The US-based electric bus pioneer Proterra has now begun what it has described as the industry’s “first” self-driving bus program. Its partners include the University of Nevada–Reno and the company’s Living Lab Coalition partners — amongst which are the Nevada Department of Motor Vehicles, the Fraunhofer Institute for Transportation and Infrastructure Systems IVI, the Regional Transportation Commission of Washoe County (RTC), the Nevada Governor’s Office for Economic Development, and the cities of Carson City, Sparks, and Reno.
Notably, the program will reportedly “deal with real road conditions from the perspective of public transit systems, and emphasize the most challenging aspects related to mass transportation, which include dense and dynamic environments, degraded conditions, and a need for swift emergency response.”
The press release provides more: “The pilot will also explore a new set of robotic perception algorithms that are required to address these conditions, and focus on tight cues from multi-modal sensors and new multi-modal localization and mapping. Rather than solely detect traffic, the Living Lab will focus on predicting traffic flows and plans to enhance safety. The University’s current work focuses on the problems of vehicle perception, navigation control, path planning and vehicle-to-vehicle as well as vehicle-to-infrastructure research.”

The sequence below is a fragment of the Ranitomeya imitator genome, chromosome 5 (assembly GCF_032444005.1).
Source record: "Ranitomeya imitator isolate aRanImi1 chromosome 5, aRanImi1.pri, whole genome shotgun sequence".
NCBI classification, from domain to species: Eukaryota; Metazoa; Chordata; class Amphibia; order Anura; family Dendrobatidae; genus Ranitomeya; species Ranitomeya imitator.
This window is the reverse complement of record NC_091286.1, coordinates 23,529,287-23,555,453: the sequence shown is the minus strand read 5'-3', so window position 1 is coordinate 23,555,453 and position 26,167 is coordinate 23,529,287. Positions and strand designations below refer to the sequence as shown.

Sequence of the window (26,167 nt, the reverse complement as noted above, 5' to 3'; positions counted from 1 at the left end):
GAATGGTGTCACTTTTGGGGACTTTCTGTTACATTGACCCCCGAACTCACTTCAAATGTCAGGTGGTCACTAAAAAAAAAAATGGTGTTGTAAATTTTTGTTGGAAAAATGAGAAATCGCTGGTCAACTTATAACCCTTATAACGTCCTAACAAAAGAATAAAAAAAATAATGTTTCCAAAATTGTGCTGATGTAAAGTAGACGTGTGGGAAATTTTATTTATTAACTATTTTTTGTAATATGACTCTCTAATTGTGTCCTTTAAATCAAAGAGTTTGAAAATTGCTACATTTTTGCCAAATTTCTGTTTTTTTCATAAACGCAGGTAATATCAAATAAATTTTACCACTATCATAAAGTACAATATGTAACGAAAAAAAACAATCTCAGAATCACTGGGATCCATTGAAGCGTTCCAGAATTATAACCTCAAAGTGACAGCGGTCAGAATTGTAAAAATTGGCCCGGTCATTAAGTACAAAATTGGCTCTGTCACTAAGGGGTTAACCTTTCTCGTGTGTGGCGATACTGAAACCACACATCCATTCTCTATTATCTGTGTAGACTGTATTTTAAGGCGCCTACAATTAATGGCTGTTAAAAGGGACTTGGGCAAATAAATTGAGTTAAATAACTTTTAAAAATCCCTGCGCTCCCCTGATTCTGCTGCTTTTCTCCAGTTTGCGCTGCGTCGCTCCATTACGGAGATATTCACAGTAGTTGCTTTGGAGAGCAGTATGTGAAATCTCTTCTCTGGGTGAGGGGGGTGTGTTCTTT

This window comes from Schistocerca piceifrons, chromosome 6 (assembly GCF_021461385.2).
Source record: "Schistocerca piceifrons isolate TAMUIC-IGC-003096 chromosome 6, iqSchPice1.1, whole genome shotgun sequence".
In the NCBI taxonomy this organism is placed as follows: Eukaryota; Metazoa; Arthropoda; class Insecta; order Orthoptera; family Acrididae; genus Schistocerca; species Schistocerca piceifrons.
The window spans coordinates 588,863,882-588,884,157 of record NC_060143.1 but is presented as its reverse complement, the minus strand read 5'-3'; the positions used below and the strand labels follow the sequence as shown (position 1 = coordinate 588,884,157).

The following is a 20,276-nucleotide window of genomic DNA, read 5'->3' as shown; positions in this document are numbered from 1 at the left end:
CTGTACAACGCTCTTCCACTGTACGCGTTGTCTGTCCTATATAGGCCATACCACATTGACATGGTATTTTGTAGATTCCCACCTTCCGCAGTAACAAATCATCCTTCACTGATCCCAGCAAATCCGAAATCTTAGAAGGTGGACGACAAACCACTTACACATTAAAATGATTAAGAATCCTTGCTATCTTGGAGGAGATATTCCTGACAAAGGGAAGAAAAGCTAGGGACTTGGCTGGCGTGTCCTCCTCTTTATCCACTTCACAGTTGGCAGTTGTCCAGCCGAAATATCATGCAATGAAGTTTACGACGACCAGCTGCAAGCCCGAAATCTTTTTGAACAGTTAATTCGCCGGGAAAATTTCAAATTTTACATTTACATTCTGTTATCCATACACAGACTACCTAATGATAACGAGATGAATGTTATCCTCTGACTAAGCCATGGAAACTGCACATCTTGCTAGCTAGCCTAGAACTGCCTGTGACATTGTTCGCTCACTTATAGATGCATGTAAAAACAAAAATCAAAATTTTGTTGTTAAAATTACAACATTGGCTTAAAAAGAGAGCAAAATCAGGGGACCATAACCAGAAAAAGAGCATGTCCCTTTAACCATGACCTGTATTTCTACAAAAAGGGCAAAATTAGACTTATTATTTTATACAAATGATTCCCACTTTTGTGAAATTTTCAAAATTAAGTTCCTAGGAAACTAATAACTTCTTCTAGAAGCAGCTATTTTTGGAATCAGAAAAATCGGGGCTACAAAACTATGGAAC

That sounds promising. If fully autonomous buses are to truly be used on the mass scale in urban regions, the technology will certainly have to improve considerably from where it is now.
“Autonomy is key for safety, efficiency and reliable transportation systems at scale. Our shared vision is to have robust, long-term autonomy to enable safer modes of transit,” stated Carlos Cardillo, PhD Director of the Nevada Center for Applied Research at the University of Nevada, Reno. “In the pilot, we plan to research and develop a robust set of algorithms for localization and mapping, object detection in the domains of multi-modal fusion and recognition of intent to ultimately advance robotic perception and move systems closer to our simultaneous goal of enhancing safety. The project involves University researchers in advanced-autonomous systems, computer sciences, synchronized mobility, robotics and civil engineering.”
The program will be split into 3 primary phases, with the first phase focusing on “data collection, vehicle instrumentation and intelligent transportation system assessment;” the second phase on “data mining, communications and algorithms development;” and the third phase on licensing of newly developed tech and commercialization.
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